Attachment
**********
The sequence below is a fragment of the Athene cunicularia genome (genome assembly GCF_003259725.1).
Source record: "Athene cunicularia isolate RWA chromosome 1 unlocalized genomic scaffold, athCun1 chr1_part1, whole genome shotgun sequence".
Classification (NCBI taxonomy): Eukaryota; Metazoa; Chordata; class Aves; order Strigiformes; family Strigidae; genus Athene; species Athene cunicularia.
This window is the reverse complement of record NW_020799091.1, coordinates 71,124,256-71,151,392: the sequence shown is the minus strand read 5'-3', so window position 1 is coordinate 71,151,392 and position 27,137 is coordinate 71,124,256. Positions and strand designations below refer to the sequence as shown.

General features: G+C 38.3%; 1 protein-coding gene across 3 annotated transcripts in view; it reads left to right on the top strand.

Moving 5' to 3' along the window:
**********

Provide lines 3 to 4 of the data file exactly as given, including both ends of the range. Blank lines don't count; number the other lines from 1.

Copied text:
Classification (NCBI taxonomy): Eukaryota; Metazoa; Chordata; class Aves; order Strigiformes; family Strigidae; genus Athene; species Athene cunicularia.
This window is the reverse complement of record NW_020799091.1, coordinates 71,124,256-71,151,392: the sequence shown is the minus strand read 5'-3', so window position 1 is coordinate 71,151,392 and position 27,137 is coordinate 71,124,256. Positions and strand designations below refer to the sequence as shown.